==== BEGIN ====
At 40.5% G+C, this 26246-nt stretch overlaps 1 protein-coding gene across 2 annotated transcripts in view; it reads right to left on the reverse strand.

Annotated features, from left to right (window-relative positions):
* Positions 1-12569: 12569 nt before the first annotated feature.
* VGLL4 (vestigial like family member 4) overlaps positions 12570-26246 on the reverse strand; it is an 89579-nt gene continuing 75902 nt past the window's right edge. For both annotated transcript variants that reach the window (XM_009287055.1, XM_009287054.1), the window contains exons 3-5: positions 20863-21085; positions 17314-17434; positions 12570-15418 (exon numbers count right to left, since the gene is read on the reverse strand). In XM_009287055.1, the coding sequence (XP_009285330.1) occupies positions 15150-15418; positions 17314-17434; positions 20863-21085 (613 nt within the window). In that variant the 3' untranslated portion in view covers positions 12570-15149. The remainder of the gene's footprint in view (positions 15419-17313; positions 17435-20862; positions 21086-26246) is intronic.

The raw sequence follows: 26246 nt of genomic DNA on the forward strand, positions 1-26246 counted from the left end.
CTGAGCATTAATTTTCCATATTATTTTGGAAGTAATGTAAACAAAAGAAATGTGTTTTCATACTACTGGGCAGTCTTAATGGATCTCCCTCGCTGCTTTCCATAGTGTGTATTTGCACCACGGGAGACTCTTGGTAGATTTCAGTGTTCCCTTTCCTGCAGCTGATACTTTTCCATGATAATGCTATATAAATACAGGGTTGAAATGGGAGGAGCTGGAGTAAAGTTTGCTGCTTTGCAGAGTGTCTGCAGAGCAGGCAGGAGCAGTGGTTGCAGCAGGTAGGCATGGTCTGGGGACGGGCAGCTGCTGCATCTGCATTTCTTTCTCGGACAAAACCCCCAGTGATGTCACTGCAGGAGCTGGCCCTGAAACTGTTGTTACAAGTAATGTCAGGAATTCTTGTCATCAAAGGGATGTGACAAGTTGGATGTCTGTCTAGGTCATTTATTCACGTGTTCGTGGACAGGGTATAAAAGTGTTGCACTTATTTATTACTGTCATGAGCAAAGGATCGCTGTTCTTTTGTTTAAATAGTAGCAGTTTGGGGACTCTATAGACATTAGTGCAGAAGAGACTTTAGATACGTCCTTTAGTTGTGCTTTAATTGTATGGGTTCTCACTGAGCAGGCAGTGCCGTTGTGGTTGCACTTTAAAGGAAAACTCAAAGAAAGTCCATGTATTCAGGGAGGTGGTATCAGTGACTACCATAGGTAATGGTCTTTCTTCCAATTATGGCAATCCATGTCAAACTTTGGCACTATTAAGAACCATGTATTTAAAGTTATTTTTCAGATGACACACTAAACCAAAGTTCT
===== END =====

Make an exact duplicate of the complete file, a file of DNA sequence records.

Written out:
At 40.5% G+C, this 26246-nt stretch overlaps 1 protein-coding gene across 2 annotated transcripts in view; it reads right to left on the reverse strand.

Annotated features, from left to right (window-relative positions):
* Positions 1-12569: 12569 nt before the first annotated feature.
* VGLL4 (vestigial like family member 4) overlaps positions 12570-26246 on the reverse strand; it is an 89579-nt gene continuing 75902 nt past the window's right edge. For both annotated transcript variants that reach the window (XM_009287055.1, XM_009287054.1), the window contains exons 3-5: positions 20863-21085; positions 17314-17434; positions 12570-15418 (exon numbers count right to left, since the gene is read on the reverse strand). In XM_009287055.1, the coding sequence (XP_009285330.1) occupies positions 15150-15418; positions 17314-17434; positions 20863-21085 (613 nt within the window). In that variant the 3' untranslated portion in view covers positions 12570-15149. The remainder of the gene's footprint in view (positions 15419-17313; positions 17435-20862; positions 21086-26246) is intronic.

The raw sequence follows: 26246 nt of genomic DNA on the forward strand, positions 1-26246 counted from the left end.
CTGAGCATTAATTTTCCATATTATTTTGGAAGTAATGTAAACAAAAGAAATGTGTTTTCATACTACTGGGCAGTCTTAATGGATCTCCCTCGCTGCTTTCCATAGTGTGTATTTGCACCACGGGAGACTCTTGGTAGATTTCAGTGTTCCCTTTCCTGCAGCTGATACTTTTCCATGATAATGCTATATAAATACAGGGTTGAAATGGGAGGAGCTGGAGTAAAGTTTGCTGCTTTGCAGAGTGTCTGCAGAGCAGGCAGGAGCAGTGGTTGCAGCAGGTAGGCATGGTCTGGGGACGGGCAGCTGCTGCATCTGCATTTCTTTCTCGGACAAAACCCCCAGTGATGTCACTGCAGGAGCTGGCCCTGAAACTGTTGTTACAAGTAATGTCAGGAATTCTTGTCATCAAAGGGATGTGACAAGTTGGATGTCTGTCTAGGTCATTTATTCACGTGTTCGTGGACAGGGTATAAAAGTGTTGCACTTATTTATTACTGTCATGAGCAAAGGATCGCTGTTCTTTTGTTTAAATAGTAGCAGTTTGGGGACTCTATAGACATTAGTGCAGAAGAGACTTTAGATACGTCCTTTAGTTGTGCTTTAATTGTATGGGTTCTCACTGAGCAGGCAGTGCCGTTGTGGTTGCACTTTAAAGGAAAACTCAAAGAAAGTCCATGTATTCAGGGAGGTGGTATCAGTGACTACCATAGGTAATGGTCTTTCTTCCAATTATGGCAATCCATGTCAAACTTTGGCACTATTAAGAACCATGTATTTAAAGTTATTTTTCAGATGACACACTAAACCAAAGTTCT